Best be on your toes if you are going to give it the finger.

How could Clutch control have such a profound and emphatic effect on a person’s ability to negotiate an obstacle on a bike? Surely a clutch is just a clutch? A lever you pull in to change gears? Right? Wrong!

Winter rain and mud on moss and lichen covered rocks. Challenge accepted. Hard Enduro riders Kat, Sam, Mick, Jason, Halen and Adam watch...... and learn fast.

Gas Gas Hard Enduro rider Neil Price speaks about the Clutch as if it is some kind of deity: the ethereal appendage of a motorcycle. And after a session or two with you too will chant the mantra of the Hard Enduro rider: ‘Praise be to Clutch’.

If your approach to riding is not dissimilar to how a zombie attacks a bucket of livers, then let Neil Price exorcise your dirt bike demons. He will cleanse you of all you thought you knew and prepare you for the learning of all you did not know.

But to do this, you need to let go.

To find traction and elevation you MUST let go and accept you don't know what you thought you knew about dirt bike riding. If you can do that then you open yourself up to a new riding experience: to ride better, ride different.

Step 1) Learn Clutch control. The most fundamental thing that you will take from training is that the action of the clutch is infinitely quicker than the action of the motor. When you are riding single trail this is important. Tenths of a second count and the distance between you and an obstacle disappears fast. A power mono on any dirt bike takes time and requires considerable distance and those are two commodities that are at a premium in enduro. The bike might thunder forward like stink, but the front will only rise as the power climbs up the curve to its peak. Alternatively, a clutch mono is instantaneous, making it the most logical solution to any obstacle when time and space are limited. You’ll be shocked, but pleasantly surprised to learn how high you can lift the front over such a small distance. Clutch is not just a lever, it is a wand one waves to instantly change the attitude and trajectory of a bike.

Think Clutch, think Harry Potter, think "wingardium leviosa".

Step 2) Body position.  Think you can ride a nice tight figure eight? Learn body position and placement over the bike and you will go from International Roast Caters Blend to 100% free trade Arabica quality riding. Understanding the most basic geometry of body, bike, point of contact, gravity and centrifugal force, as drawn on the white board by Neil with all of the finesse of a playschool delegate, will enable you and your bike to turn a figure-of-eight on a dinner plate.

Body position enables you to lay the bike down further, which makes it turn sharper but maintains the geometry of the forks and front tyre so the point of contact continues to trail the pivot point of the forks. This massively improves performance of the tyres and suspension on the dirt you are riding.  Your initial reaction to falling into a corner would be to speed up. But that only results in an exit on the wrong trajectory destroying any chance you have of pinning the next corner.  After some training you will know to simply lean the bike over more and counter that lean with your body. This will give you so much confidence in your front end and its grip charging into a corner. Front-end wash out is a dirt bike rider’s scariest monster under the mattress. After training it wont be and you will shave seconds of your lap times.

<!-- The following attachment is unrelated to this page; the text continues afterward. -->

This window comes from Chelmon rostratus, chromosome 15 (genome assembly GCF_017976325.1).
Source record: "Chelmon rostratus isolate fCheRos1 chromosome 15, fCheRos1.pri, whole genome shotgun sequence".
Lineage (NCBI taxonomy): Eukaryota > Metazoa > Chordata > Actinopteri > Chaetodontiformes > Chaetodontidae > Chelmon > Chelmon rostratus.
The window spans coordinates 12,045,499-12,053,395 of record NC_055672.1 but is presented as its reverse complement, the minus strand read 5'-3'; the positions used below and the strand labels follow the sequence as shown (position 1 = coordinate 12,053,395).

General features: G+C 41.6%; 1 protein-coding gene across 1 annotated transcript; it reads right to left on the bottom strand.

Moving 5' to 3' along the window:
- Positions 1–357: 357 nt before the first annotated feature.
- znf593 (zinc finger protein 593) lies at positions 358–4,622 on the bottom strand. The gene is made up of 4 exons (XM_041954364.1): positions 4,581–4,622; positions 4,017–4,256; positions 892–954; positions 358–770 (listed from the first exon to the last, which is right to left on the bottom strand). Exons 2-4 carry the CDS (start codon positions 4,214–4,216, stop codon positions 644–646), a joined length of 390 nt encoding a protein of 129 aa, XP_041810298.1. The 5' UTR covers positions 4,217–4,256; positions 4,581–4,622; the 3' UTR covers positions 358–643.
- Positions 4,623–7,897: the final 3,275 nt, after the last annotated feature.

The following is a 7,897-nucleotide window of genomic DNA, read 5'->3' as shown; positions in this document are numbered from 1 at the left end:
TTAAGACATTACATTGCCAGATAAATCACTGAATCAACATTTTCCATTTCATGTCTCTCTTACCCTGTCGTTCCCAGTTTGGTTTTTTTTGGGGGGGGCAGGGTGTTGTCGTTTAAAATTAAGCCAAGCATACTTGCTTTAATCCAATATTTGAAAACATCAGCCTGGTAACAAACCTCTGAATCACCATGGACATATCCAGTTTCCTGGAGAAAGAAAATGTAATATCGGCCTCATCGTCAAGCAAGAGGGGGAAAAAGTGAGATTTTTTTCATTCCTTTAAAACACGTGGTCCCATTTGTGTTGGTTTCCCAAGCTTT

Think Happy Gilmore and Chubbs Peterson: "It's all in the's all in the hips". Except, it is all in the legs, knees, shoulders and arms as well.

Step  3) Body position as it relates to hill climbs. It is an incredible challenge to fight the urge to lean forward into a hill. But stop……..for a good second; think about it. What are you really doing? Do you remember the toilet scene from “Something About Mary”? If you don’t, don’t worry. Trust that that is about how embarrassed you may feel when you realise that leaning forwards up hills takes all the traction potential out of the back wheel; zero traction equals zero drive which equals zero progress. The Master, Mr Price repeats ad nauseum (and for good reason) “Without traction you have nothing”. Sit back and keep your mass behind your pegs. Lay forward and keep your centre of gravity low. Feather that clutch with that single finger to give you just the momentum you need as your motor revs freely to give you as much but as little as you need to maintain 100% traction whilst you chug up a hill that goats would think twice about. And if you have to put your feet down, put them down lightly for stability only. Be delicate, like a ballerina, and stay light on your toes. Don't stomp you size 12 Spidis hard into the ground because all you will do is lift the back and break traction.

Think (wo)Man from Snowy River. Kat Kingsley 'delivering it' rather than 'sending it'.

At the end of the training one common outcome will emerge: it is better to know how to ride your bike better than it is to throw money at your bike hoping that it will take you for a better ride.  So, the next time you think about spending $174.95 On Steg Pegz and $239.95 on some Pivot Pegz remember that these go fast bitz may make your bike look better, but they wont make your bike any faster. Spend the money on training instead and get more out of your bike than you imagined it could deliver.

A testimonial from a previous trainee that has done Dakar and more desert safaris than he can count: “Best bling I’ve ever bought for my bike”.

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